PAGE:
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Beyond Facades (A comaprison and contrast between "The Tell-Tale Heart" and "Misery")

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Beyond Facades

In every story, characters are the ones who give life, and add spice. The way a character is portrayed greatly adds to the development of a story. This is seen in Edgar Allan Poe’s “The Tell-Tale Heart,” and Anton Chekhov’s “Misery.” The protagonists in each story hold different perspectives in life - one, seeing another’s life as despair to him, and the other, seeing the value of life and the price of losing it.

Edgar Allan Poe shows us in detail a man who has a mental disorder and how he murdered an old man who has been good to him. Even though Poe never really stated that the protagonist is a man, there are evidences in the story which are linked to this assumption. First, men are more likely to commit murder than women. Second, the protagonist shows strength which only men are capable of. “In an instant, I dragged him to the floor, and pulled the heavy bed over him.” This is not something a woman could do. The protagonist also got four chairs for him and the three officers. If “he” is a girl, then the officers would have offered to get the chairs themselves. We can also say that this man is fit and not overweight, for a stout man cannot hold himself too long just as this man did when he waited every night for eight nights holding the lantern and thrusting himself in the door.

This man showed that he is definitely insane by saying otherwise. We all know that no crazy man will admit that he is indeed out of his mind. He also said: “I heard all things in the heaven and in the earth.” This is obviously not something a normal man would say. He is a man who is keen to details and even little things bother him. The best example would be the eye, which is the only reason why he killed the old man. He couldn’t bear the old man’s eye. The eye was only described as “...the eye of a vulture – a pale blue eye with a film over it.” We do not know what is wrong with the old man’s eye, but this should be no reason to kill him. One big reason to say that he is unquestionably out of his mind is when he admitted the murder to the police officers because of “hearing” the heartbeat. This could not be possible and is obviously an illusion, something that a sane murderer would not do. He is haunted by his conscience for what he has done. He could have gotten away with it, but no, he chose to admit the deed.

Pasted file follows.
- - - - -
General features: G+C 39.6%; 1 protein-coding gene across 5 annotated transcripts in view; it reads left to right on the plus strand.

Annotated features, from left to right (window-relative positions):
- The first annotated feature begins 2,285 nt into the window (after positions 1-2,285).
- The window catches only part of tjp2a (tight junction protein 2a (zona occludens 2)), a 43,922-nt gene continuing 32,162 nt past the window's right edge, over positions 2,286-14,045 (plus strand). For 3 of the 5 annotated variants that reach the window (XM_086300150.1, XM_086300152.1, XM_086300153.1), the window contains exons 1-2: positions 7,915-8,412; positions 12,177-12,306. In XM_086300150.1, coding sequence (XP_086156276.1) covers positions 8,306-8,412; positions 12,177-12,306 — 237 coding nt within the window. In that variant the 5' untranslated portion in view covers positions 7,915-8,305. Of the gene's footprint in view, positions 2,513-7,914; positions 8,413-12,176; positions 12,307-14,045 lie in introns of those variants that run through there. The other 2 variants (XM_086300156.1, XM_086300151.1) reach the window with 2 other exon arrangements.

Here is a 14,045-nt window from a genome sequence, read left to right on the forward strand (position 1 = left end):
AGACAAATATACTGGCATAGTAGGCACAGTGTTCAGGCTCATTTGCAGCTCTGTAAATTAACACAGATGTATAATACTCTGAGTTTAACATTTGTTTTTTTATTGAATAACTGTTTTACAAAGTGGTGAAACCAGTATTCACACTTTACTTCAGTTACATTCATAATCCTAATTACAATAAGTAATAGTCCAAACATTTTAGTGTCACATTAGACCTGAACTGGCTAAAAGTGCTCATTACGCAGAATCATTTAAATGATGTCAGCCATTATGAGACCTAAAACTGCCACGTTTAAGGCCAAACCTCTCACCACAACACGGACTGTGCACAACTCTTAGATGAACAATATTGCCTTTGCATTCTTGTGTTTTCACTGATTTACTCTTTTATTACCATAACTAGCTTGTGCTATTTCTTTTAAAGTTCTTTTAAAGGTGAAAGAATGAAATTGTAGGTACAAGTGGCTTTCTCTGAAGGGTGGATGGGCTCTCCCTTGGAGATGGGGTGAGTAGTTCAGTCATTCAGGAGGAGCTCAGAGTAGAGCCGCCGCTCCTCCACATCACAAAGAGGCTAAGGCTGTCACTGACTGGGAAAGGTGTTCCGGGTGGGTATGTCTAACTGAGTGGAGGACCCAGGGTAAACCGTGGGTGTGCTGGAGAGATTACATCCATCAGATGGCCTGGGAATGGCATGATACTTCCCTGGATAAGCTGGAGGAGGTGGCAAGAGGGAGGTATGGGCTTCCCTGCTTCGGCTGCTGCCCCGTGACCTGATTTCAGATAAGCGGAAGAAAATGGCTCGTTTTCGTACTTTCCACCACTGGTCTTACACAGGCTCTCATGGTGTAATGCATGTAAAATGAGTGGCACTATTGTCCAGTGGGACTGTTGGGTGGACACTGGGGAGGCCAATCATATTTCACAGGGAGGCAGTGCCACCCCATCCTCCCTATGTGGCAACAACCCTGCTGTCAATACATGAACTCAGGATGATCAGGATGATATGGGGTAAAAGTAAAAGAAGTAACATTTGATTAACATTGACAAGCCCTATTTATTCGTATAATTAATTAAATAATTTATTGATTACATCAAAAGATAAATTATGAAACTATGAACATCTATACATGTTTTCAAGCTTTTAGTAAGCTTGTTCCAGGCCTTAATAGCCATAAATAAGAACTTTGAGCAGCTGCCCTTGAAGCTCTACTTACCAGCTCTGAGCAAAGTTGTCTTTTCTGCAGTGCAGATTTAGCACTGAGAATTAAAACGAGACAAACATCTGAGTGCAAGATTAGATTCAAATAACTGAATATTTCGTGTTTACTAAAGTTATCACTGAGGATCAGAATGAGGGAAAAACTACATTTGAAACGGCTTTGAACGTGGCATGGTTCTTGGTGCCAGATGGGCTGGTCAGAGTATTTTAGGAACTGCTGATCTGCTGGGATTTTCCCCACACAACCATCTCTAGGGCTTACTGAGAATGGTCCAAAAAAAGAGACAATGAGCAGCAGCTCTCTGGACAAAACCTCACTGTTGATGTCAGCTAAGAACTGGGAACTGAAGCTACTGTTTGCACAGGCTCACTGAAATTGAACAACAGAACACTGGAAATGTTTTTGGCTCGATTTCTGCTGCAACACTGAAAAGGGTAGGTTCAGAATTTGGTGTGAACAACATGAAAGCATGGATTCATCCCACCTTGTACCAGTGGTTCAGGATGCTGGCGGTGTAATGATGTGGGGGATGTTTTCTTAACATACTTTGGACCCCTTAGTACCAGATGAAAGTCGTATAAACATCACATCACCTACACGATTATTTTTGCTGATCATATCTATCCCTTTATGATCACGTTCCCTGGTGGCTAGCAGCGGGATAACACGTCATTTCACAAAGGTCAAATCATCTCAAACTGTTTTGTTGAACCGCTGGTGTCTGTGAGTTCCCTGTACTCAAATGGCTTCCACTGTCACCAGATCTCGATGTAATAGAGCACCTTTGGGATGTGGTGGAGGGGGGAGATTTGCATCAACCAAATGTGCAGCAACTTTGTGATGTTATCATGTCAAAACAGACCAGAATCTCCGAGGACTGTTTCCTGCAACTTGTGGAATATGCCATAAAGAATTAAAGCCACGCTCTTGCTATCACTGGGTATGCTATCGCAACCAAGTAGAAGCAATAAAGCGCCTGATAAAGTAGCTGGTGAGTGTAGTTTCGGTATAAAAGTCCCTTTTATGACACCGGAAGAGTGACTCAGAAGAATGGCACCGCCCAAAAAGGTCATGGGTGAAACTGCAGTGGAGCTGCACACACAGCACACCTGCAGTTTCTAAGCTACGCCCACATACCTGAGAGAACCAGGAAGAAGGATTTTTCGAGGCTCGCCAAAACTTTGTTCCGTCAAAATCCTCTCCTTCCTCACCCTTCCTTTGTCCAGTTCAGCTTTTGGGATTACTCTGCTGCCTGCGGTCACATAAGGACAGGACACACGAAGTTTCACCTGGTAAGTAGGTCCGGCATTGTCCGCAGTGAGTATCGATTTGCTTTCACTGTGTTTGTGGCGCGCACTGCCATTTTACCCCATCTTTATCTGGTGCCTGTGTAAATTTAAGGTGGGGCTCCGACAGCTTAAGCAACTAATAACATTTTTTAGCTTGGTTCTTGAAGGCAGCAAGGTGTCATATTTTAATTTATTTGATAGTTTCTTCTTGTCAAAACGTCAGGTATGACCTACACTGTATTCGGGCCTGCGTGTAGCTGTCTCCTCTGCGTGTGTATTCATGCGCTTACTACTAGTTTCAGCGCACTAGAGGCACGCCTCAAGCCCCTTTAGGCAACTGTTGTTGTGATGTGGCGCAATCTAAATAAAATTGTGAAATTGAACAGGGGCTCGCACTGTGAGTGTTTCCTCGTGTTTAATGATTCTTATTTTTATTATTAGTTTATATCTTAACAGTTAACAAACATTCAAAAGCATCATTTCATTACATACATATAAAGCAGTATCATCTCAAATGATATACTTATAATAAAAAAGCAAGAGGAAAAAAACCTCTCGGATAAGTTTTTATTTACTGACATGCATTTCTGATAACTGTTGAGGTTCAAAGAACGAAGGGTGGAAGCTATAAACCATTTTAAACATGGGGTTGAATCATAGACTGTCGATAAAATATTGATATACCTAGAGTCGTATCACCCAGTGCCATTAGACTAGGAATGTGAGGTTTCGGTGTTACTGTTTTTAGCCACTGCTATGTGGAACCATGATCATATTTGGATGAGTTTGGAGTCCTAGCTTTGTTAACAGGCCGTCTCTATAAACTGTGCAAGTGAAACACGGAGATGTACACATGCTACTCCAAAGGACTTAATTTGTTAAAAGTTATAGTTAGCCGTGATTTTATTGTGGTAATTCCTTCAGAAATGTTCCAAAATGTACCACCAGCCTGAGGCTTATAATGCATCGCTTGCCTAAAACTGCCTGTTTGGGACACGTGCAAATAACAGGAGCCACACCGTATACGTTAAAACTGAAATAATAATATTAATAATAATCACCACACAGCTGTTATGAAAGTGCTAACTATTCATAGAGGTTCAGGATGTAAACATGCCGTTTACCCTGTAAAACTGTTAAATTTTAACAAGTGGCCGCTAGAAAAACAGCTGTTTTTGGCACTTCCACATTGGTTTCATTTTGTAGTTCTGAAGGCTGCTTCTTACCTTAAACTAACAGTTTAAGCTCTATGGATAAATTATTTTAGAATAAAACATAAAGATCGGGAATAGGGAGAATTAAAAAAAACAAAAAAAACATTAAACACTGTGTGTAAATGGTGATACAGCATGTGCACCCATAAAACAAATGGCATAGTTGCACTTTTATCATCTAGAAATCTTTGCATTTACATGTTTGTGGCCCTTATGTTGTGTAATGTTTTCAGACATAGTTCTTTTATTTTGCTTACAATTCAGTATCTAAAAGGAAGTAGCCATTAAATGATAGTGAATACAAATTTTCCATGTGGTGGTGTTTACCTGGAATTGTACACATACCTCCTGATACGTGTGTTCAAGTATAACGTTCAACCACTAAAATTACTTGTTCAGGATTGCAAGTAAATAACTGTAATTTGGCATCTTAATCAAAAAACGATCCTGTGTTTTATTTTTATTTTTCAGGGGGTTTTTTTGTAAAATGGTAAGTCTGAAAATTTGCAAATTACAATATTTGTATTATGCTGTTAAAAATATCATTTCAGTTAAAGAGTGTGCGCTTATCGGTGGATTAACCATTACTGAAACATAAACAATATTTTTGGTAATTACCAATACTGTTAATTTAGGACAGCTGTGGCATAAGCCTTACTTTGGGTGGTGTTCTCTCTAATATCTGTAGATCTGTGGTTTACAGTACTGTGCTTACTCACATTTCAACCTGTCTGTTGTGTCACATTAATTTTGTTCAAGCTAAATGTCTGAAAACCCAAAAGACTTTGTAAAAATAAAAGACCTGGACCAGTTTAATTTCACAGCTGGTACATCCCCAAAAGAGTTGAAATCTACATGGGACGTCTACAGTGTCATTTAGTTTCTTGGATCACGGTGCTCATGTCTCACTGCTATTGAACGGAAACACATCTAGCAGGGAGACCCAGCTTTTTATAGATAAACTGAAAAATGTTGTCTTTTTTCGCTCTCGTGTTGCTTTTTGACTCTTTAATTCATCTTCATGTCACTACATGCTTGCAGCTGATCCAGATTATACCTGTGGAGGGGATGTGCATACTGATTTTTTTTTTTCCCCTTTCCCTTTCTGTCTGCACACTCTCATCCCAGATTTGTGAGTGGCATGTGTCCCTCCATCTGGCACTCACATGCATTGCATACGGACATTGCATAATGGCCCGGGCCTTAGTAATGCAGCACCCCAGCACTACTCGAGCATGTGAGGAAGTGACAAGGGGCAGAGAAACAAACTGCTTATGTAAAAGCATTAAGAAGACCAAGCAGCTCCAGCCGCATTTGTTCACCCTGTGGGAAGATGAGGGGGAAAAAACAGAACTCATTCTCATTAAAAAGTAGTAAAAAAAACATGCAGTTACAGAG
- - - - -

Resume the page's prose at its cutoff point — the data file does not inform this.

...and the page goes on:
The story was told in first person, which is unreliable. We say that it is unreliable because we don’t know for sure if what he’s saying is true. No one can account for his words, and no one witnessed what happened. Poe did not name the protagonist in this story. He may have put himself in the murderer’s shoes and that’s what he wants everyone to do. He wants everyone to relate to it and feel what the murderer felt. Without naming the man, he can represent anyone, which adds to the thrill of reading this story. You can feel what the murderer is feeling, and your heart also starts beating fast as the officers arrive, as if you were responsible for the murder.

Anton Chekov’s “Misery” however, shows us a story about an old man – Ïona Potapov. Iona lost his son about a week ago and wants someone to talk to about it. Nevertheless, no one cared about this old man and what he has to say.

Iona was described in the story as: “the sledge-driver, is all white like a ghost. ... If a regular snowdrift fell on him it seems as though even then he would not think it necessary to shake it off...” Here, we can see that Iona is too overwhelmed about something (maybe about what happened to his son) that he doesn’t even care about his physical appearance anymore.